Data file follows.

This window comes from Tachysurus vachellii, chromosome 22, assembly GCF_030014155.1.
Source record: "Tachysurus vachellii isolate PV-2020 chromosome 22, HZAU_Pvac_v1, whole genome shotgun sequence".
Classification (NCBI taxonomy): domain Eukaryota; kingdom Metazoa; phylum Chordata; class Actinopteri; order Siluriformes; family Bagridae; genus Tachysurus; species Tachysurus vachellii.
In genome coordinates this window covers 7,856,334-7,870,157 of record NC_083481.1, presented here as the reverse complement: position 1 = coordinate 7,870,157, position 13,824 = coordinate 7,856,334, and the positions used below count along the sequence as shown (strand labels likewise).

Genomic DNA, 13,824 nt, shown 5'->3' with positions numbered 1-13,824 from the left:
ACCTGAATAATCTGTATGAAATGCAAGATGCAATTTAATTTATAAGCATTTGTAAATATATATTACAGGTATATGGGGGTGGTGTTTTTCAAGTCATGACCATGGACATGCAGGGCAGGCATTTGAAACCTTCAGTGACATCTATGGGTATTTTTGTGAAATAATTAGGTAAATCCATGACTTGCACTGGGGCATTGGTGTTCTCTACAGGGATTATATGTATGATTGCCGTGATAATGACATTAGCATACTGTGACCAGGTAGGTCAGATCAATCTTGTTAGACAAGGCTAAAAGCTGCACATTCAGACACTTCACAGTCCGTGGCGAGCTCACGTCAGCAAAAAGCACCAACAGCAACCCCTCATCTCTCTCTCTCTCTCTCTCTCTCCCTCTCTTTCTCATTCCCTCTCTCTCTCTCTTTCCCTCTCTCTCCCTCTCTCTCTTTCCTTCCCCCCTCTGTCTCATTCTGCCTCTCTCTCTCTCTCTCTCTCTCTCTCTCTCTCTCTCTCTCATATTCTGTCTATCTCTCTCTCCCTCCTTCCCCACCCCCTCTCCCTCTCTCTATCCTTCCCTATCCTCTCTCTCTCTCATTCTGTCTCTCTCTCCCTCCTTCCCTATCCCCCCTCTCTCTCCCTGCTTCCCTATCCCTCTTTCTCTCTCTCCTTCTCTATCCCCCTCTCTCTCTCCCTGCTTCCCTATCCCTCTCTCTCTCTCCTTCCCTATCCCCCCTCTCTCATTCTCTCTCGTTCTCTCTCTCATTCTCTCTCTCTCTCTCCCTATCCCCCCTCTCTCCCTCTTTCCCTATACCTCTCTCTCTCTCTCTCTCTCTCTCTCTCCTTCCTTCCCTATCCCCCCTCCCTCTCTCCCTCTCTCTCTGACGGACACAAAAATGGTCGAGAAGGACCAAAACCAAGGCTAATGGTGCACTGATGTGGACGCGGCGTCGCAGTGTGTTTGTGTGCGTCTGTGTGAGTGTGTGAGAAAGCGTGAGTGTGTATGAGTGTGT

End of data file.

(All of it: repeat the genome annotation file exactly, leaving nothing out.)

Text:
This window comes from Tachysurus vachellii, chromosome 22, assembly GCF_030014155.1.
Source record: "Tachysurus vachellii isolate PV-2020 chromosome 22, HZAU_Pvac_v1, whole genome shotgun sequence".
Classification (NCBI taxonomy): domain Eukaryota; kingdom Metazoa; phylum Chordata; class Actinopteri; order Siluriformes; family Bagridae; genus Tachysurus; species Tachysurus vachellii.
In genome coordinates this window covers 7,856,334-7,870,157 of record NC_083481.1, presented here as the reverse complement: position 1 = coordinate 7,870,157, position 13,824 = coordinate 7,856,334, and the positions used below count along the sequence as shown (strand labels likewise).

Genomic DNA, 13,824 nt, shown 5'->3' with positions numbered 1-13,824 from the left:
ACCTGAATAATCTGTATGAAATGCAAGATGCAATTTAATTTATAAGCATTTGTAAATATATATTACAGGTATATGGGGGTGGTGTTTTTCAAGTCATGACCATGGACATGCAGGGCAGGCATTTGAAACCTTCAGTGACATCTATGGGTATTTTTGTGAAATAATTAGGTAAATCCATGACTTGCACTGGGGCATTGGTGTTCTCTACAGGGATTATATGTATGATTGCCGTGATAATGACATTAGCATACTGTGACCAGGTAGGTCAGATCAATCTTGTTAGACAAGGCTAAAAGCTGCACATTCAGACACTTCACAGTCCGTGGCGAGCTCACGTCAGCAAAAAGCACCAACAGCAACCCCTCATCTCTCTCTCTCTCTCTCTCTCTCCCTCTCTTTCTCATTCCCTCTCTCTCTCTCTTTCCCTCTCTCTCCCTCTCTCTCTTTCCTTCCCCCCTCTGTCTCATTCTGCCTCTCTCTCTCTCTCTCTCTCTCTCTCTCTCTCTCTCTCTCATATTCTGTCTATCTCTCTCTCCCTCCTTCCCCACCCCCTCTCCCTCTCTCTATCCTTCCCTATCCTCTCTCTCTCTCATTCTGTCTCTCTCTCCCTCCTTCCCTATCCCCCCTCTCTCTCCCTGCTTCCCTATCCCTCTTTCTCTCTCTCCTTCTCTATCCCCCTCTCTCTCTCCCTGCTTCCCTATCCCTCTCTCTCTCTCCTTCCCTATCCCCCCTCTCTCATTCTCTCTCGTTCTCTCTCTCATTCTCTCTCTCTCTCTCCCTATCCCCCCTCTCTCCCTCTTTCCCTATACCTCTCTCTCTCTCTCTCTCTCTCTCTCTCCTTCCTTCCCTATCCCCCCTCCCTCTCTCCCTCTCTCTCTGACGGACACAAAAATGGTCGAGAAGGACCAAAACCAAGGCTAATGGTGCACTGATGTGGACGCGGCGTCGCAGTGTGTTTGTGTGCGTCTGTGTGAGTGTGTGAGAAAGCGTGAGTGTGTATGAGTGTGT